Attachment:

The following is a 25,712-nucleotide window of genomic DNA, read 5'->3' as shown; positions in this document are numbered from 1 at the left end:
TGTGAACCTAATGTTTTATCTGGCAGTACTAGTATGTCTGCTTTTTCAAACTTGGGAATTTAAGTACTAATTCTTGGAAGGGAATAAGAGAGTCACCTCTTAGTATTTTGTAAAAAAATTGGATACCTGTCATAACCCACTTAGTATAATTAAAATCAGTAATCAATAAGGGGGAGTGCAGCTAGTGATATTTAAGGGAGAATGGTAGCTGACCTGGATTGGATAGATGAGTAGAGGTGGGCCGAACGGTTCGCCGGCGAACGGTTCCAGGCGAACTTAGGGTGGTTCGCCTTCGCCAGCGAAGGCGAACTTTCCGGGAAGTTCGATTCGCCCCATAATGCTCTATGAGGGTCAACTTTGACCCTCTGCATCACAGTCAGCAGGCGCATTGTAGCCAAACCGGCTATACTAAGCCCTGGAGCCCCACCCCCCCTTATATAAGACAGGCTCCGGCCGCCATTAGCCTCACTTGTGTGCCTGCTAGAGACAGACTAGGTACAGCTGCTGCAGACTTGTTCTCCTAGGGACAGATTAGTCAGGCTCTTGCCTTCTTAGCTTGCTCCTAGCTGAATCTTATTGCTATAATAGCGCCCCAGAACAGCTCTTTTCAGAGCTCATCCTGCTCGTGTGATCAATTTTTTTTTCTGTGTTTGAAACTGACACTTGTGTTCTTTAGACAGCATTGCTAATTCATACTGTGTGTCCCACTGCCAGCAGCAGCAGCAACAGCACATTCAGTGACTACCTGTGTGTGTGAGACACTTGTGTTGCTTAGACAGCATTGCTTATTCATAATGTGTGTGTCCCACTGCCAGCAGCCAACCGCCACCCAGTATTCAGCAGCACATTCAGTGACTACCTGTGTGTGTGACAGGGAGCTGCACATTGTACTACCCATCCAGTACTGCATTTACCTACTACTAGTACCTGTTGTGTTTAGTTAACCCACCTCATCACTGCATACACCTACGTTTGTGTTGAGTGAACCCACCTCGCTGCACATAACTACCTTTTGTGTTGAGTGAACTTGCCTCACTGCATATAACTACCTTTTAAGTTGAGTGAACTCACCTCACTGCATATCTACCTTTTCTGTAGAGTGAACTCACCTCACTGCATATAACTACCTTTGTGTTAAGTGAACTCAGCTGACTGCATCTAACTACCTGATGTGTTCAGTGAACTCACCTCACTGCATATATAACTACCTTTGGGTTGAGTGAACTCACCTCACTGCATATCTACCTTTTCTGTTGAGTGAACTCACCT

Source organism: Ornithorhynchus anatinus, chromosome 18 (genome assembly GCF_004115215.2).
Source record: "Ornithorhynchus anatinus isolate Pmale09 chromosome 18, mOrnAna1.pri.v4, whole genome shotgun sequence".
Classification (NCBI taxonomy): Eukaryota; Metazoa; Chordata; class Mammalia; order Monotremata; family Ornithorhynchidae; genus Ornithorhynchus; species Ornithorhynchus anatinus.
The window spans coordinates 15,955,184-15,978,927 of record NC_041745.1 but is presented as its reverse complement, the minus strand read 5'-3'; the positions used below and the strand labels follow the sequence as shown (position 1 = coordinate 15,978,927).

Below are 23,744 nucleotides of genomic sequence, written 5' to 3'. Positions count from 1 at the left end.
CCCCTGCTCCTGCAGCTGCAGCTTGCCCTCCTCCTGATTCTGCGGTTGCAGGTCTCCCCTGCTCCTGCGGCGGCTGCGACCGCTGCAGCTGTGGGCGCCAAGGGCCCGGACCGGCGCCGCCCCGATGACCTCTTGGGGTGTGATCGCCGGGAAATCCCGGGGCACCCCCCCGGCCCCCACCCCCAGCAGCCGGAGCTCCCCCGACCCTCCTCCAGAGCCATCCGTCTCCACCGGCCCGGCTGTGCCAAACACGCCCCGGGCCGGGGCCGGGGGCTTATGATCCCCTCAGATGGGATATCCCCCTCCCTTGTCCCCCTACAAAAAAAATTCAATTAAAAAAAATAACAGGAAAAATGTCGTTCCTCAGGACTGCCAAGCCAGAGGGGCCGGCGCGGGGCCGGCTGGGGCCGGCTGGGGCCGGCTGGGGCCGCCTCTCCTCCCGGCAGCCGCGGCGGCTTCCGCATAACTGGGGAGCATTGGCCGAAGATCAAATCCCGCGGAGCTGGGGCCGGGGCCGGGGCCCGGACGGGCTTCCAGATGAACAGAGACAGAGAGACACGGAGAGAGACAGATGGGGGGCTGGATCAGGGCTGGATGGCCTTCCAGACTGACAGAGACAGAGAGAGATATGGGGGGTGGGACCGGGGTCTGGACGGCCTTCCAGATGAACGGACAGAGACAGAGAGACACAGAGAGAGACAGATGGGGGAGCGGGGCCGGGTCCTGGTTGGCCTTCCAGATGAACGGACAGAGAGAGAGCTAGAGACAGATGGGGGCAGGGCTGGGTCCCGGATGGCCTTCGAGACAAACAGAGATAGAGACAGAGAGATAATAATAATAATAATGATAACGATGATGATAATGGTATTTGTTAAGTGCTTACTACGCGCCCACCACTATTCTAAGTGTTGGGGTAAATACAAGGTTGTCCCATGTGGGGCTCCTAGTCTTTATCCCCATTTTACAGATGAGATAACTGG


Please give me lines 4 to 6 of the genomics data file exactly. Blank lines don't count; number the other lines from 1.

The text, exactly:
Source record: "Ornithorhynchus anatinus isolate Pmale09 chromosome 18, mOrnAna1.pri.v4, whole genome shotgun sequence".
Classification (NCBI taxonomy): Eukaryota; Metazoa; Chordata; class Mammalia; order Monotremata; family Ornithorhynchidae; genus Ornithorhynchus; species Ornithorhynchus anatinus.
The window spans coordinates 15,955,184-15,978,927 of record NC_041745.1 but is presented as its reverse complement, the minus strand read 5'-3'; the positions used below and the strand labels follow the sequence as shown (position 1 = coordinate 15,978,927).